Senators from U.S. coal states introduce American Fuels Act
U.S. Senator John Barrasso, R-Wyo., believes Americans will pay an extra $800 this year due to high gas prices, but along with several other Senators, he has a plan to work against those high gas prices. Barrasso, along with Joe Manchin, D-W.Va., have introduced the American Fuels Act, which they hope will “break down the barriers to alternative fuels—including fuels derived from coal, biomass, algae and waste.” To do so now, Barrasso said, is “more important than ever.”
Manchin believes that with the high gas prices affecting everyone throughout the country, a bill like this underscores a critical need, one that “the federal government needs to be a partner, not an obstacle, for businesses that can transform our domestic energy resources into gas,” Manchin said.
While both Barrasso and Manchin represent states heavily invested in coal, and Manchin even pointed out a new coal-to-gasoline plant that broke ground in Mingo County, W.V., earlier this week, the bill does aim to promote the use of many real clean energy alternatives to fossil-based fuel.
Most notably the bill aims to do the following:
- Repeal domestic fuel production barriers in Section 526 of the 2007 Energy bill that the Senators believe greatly restricts the federal government from buying alternative fuels.
- Allow the Department of Defense the ability to enter into 20-year contracts for alternative fuels.
- Promote algae-based fuels, and provide incentives to those same fuels that also include a carbon sequestration process.
- Speed up the U.S. DOE’s loan guarantee program, a program the Senator’s believe is slowed by “delays in the bureaucratic process.” Delays, they say, that can be fixed by increasing the transparency of the process.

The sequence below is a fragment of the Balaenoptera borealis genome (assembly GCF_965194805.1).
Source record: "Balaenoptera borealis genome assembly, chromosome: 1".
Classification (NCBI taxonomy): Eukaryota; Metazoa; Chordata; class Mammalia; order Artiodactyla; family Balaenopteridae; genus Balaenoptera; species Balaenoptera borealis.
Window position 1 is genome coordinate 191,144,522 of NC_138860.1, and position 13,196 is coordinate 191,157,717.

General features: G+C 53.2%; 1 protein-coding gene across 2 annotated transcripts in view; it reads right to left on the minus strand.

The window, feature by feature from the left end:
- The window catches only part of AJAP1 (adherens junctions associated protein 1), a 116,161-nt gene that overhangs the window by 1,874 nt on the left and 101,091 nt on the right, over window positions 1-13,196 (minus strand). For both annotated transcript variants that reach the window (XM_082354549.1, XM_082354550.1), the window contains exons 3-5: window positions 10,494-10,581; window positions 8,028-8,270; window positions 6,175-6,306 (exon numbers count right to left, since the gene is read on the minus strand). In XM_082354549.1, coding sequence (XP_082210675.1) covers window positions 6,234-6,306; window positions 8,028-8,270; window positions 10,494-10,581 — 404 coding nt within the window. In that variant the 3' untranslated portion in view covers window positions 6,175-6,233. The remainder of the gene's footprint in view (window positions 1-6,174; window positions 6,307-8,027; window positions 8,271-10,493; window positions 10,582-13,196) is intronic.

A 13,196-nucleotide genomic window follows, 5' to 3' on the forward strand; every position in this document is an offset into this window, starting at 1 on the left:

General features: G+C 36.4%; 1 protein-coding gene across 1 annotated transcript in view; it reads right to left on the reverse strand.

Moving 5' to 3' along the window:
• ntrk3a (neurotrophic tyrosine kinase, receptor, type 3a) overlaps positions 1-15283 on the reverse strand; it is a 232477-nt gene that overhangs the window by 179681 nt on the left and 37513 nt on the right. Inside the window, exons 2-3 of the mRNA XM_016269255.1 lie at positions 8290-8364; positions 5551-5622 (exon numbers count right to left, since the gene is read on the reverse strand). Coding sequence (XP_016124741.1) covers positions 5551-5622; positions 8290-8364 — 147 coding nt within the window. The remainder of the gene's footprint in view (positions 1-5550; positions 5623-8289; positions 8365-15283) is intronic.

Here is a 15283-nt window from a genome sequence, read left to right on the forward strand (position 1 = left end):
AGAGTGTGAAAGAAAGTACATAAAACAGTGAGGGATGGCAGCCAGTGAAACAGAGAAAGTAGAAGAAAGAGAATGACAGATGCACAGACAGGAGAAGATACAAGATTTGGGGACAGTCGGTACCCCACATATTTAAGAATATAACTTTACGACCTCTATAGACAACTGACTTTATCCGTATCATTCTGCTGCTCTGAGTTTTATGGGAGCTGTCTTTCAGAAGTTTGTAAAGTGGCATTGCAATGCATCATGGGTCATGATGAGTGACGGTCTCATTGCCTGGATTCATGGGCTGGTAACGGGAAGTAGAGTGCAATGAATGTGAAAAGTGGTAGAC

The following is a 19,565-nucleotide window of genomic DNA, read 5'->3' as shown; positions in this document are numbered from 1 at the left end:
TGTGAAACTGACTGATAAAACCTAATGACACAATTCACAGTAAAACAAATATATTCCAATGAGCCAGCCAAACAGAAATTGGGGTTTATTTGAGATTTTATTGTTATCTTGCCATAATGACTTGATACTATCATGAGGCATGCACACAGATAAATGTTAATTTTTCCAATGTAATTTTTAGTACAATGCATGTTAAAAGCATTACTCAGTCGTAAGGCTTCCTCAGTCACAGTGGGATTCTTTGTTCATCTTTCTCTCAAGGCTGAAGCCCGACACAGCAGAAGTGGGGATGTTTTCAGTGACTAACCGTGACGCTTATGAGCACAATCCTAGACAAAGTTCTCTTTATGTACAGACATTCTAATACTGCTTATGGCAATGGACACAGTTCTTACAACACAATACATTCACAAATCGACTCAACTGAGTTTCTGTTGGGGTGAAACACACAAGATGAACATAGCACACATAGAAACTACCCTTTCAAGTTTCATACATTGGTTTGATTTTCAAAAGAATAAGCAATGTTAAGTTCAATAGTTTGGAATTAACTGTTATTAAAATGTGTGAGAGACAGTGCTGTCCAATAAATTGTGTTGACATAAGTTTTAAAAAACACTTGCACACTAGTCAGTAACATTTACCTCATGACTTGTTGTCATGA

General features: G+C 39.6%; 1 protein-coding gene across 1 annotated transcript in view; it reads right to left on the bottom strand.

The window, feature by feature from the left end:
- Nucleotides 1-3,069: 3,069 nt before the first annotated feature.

- Allow synthetic natural gas production facilities to qualify for the loan guarantees, including any syngas made from coal, biomass, petroleum, coke or solid waste.
Joining Barrasso and Manchin as cosponsors on the bill are Senators Roy Blunt, R-Mo., Dan Coats, R-Ind., Mike Enzi, R-Wyo., and lastly, Lisa Murkowski, R.-Ark.
Earlier this year in March, Barrasso spoke about the negative effects of the high gas prices, calling the president’s policies “wreckless,” specifically pointing to Obama shutting down offshore drilling in the Gulf of Mexico.
In his own speech, Manchin said “it doesn’t matter whether your state has oil, coal, natural gas, geothermal, nuclear, biomass, wind, solar or hydro,” because, he added, “we have to harness all the tremendous resources right here in America.”
Along with the Alternative Fuels Act, Manchin has also signed a piece of legislation introduced by Senator Herb Kohl, D-Wis., known as the “NOPEC,” bill or the No Oil Producing & Exporting Cartels Act that would allow the Department of Justice “to go after foreign countries such as the members of OPEC for antitrust violations because of their price-fixing behavior,” according to Manchin.
And, in addition to those actions, Manchin also pointed out another measure the U.S. can take to end the country’s dependence and vulnerability to foreign oil. “The other major issue we must address now is speculators and oil company subsidies. There’s no lack of oil on the market. This is not a supply issue. The real problem is the pure greed of some who are taking advantage of the instability in our world to line their pockets on the backs of American families.”